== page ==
The privacy of your data means a lot to me.  I feel very badly about how you shared all your favorite television shows and music and restaurants on Facebook, and how Facebook had the nerve to turn around and show you advertisements that echoed your interests and then sold your information to others.  How dare they — and every other online presence — take such advantage of you.  But to save you further turmoil, I promise this will be the last time I mention your quaint notions about privacy.

To protect my own readers’ privacy and avoid drawing the wrath of EU bureaucrats who would love to haul my data-careless ass to Brussels for a Zuckerberg-style tongue-lashing,  I have made important plain-English updates to my Terms of Service.  If you care anything about safeguarding yourself, your data, and me, then you should read and memorize these:

§ 1.  If you comment on one of my posts and I disagree with you, I promise that I will only disparage you in the privacy of my own home.  But who knows what my wife will say and what she will share.  She is not bound by these terms.  So, your call.

§ 2.  If you share your e-mail address when making a comment, I promise to re-use it only when I order weapons from Soldier of Fortune magazine or when I write to the FBI about my shady-looking neighbors and their really annoying little dogs.

§ 3.  Under my new policy, I will no longer compile the IP addresses of the visitors of this site, and then brew craft beers, and then name my beers after your IP addresses.   Too bad, because the one I was planning to name for Reader 84.188.91.222 was a satisfying brew.  On the other hand, Reader 73.99.90.172, your beer tasted like rotted geraniums.  You are lucky I tossed that batch before your reputation was sullied.

"Private Duty" by Faith Baldwin, featuring Private Duty Nurse Carolyn Cutler§ 4.  Here at The 100 Billionth Person, we respect privacy.  We pay particular respect to Private Gomer Pyle, Private Maxwell Klinger, Private Investigator Sam Spade, Private Detective Nancy Drew and Private Duty Nurse Carolyn Cutler, whose visage graces this post.

§ 5.  People in Britain pronounce privacy with a short i, to make it sound like principle.  But I live in America, and I pronouce privacy with a long i, to make it sound like I don’t care.

§ 6.  Visitors who read half of one post and then get tired of The 100 Billionth Person and leave the site (and I know who you are) will be treated the same as people who walk out of a church service during the first hymn.  Your IP address will be sent to Franklin Graham, son of the late Billy Graham, for followup and shaming.  And roundly deserved, I say.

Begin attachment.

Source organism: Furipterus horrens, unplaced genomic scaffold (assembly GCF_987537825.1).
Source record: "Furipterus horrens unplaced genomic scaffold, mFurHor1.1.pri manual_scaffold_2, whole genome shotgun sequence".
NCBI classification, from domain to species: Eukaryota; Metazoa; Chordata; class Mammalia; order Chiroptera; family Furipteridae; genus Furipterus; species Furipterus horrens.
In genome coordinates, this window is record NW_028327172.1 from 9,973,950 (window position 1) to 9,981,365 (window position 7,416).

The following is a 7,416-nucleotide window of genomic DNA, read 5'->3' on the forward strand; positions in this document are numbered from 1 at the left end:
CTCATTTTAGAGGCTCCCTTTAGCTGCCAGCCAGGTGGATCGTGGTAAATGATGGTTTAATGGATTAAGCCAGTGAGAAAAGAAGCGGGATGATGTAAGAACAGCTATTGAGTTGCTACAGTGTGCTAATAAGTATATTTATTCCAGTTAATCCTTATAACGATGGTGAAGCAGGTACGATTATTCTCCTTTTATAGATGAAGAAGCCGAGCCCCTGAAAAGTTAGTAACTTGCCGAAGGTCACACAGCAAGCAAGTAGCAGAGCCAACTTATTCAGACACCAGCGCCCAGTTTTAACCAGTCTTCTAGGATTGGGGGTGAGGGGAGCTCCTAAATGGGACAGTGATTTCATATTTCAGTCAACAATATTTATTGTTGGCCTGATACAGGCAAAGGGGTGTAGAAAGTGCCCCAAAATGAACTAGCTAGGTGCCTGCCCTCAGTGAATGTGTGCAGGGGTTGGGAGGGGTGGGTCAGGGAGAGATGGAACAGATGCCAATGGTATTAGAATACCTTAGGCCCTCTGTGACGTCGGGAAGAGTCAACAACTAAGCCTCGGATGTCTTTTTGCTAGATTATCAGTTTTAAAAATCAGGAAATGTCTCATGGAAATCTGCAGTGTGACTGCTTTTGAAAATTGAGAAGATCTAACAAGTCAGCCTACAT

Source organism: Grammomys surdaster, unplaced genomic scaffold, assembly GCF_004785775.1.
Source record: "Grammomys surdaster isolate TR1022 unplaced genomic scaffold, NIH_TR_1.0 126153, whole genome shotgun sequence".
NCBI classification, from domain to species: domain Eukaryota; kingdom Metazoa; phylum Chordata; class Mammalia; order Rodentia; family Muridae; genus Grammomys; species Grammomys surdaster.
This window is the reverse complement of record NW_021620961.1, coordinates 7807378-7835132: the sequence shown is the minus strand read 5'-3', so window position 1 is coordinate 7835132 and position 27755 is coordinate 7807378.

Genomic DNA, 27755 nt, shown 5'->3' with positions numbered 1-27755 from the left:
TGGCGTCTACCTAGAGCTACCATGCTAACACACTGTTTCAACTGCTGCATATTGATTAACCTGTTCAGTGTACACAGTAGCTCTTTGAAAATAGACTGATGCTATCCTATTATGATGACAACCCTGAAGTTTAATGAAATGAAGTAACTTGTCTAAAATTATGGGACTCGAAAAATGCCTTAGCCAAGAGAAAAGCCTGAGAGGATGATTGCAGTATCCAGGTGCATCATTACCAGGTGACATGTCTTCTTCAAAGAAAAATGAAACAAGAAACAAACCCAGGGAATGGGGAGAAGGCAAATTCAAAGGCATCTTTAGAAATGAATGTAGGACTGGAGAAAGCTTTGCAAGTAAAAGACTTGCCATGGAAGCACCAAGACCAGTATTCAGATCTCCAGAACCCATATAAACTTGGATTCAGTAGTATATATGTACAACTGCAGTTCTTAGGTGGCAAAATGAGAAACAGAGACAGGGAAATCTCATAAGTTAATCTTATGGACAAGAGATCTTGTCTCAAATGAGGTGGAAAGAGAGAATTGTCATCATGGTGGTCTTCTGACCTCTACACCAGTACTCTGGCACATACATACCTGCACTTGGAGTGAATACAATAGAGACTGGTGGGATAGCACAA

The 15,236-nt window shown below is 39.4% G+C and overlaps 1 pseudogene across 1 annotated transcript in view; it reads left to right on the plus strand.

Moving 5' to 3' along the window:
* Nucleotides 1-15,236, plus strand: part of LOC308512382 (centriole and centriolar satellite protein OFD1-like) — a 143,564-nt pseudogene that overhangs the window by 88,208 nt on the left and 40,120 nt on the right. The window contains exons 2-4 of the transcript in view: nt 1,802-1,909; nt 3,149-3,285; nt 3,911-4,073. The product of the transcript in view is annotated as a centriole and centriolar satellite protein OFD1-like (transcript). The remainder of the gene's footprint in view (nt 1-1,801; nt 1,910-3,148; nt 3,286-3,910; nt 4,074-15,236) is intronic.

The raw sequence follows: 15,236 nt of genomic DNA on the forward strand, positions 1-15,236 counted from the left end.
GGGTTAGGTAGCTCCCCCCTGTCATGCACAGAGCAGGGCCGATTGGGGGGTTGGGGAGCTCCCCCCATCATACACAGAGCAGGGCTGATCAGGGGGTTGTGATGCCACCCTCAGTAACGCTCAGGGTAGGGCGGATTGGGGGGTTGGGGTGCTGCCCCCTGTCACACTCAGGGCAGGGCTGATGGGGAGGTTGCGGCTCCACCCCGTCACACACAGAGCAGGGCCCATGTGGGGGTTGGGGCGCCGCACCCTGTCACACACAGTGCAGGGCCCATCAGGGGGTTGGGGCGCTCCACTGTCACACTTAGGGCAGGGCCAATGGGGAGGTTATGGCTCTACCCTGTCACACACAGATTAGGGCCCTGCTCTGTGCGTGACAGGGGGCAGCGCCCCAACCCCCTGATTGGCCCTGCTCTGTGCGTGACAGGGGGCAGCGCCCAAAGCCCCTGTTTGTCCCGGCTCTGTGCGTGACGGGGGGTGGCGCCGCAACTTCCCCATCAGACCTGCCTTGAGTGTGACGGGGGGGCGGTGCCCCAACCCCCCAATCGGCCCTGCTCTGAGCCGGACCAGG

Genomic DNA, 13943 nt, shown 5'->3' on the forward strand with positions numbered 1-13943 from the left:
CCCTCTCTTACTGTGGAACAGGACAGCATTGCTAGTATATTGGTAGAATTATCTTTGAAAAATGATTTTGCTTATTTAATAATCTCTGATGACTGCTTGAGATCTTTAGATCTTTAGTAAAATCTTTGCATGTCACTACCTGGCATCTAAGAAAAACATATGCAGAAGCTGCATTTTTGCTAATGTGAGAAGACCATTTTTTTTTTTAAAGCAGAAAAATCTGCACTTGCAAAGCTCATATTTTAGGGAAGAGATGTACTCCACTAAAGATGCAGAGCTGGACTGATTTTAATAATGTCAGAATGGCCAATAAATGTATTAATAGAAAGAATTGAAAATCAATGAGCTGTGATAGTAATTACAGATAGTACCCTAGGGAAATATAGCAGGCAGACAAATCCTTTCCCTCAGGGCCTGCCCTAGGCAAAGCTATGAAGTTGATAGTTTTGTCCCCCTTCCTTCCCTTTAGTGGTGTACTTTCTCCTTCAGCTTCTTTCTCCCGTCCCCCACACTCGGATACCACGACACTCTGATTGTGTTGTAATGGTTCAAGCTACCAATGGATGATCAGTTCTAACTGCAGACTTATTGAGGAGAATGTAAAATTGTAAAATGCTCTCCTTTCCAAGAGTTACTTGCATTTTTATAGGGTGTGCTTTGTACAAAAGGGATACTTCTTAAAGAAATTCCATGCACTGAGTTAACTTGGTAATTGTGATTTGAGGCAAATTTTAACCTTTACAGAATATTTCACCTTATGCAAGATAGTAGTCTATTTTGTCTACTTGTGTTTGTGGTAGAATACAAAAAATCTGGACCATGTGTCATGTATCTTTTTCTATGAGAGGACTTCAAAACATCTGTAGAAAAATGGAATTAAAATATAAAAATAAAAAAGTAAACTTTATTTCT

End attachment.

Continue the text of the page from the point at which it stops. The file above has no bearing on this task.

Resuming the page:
§ 7.  When you use a mobile device to access The 100 Billionth Person, we may install a tiny data file on your device.  This file is a harmless little app that runs in the background and uniquely identifies your device.  Also, this app randomly disables one icon every day, until you reset all your icons by visiting The 100 Billionth Person again.  It is a fun game, when you think about it, guessing which one of your icons will be the next one to go.

§ 8.  We do not sell your information to advertisers or commercial interests.  We tried, but  no one was interested.

More in  Humour, News and Comment, This Blog | Read 4 comments and add yours
Royale with Cheese

So, we have just enjoyed (or endured) a three-day-weekend-ful of Royale with Cheese.  One overly-enthusiastic BBC World Service reporter exclaimed last night that the world (yes, the world) has been “captivated” by the Royal Wedding.  If by captivated she meant held hostage then I would agree.  Nothing like a Royal Wedding to turn news reporting organizations into fawning spinoffs of Entertainment Tonight.

That said, over our morning coffee we partook in an hour or so of the televised festivities.  My favorite moments were the performance of “Stand By Me” by a London gospel choir and the beautiful cello pieces by Sheku Kanneh-Mason, although I felt the song selections were a bit somber for the occasion.

So much had to come together to put on this spectacle.  So many talented people, from florists to choir directors to horse handlers to the printers of the large-print programs, gave their best to make this event a superlative one, worthy of a possibly-future king.

And then, like all wedding celebrations, it ended the day it started.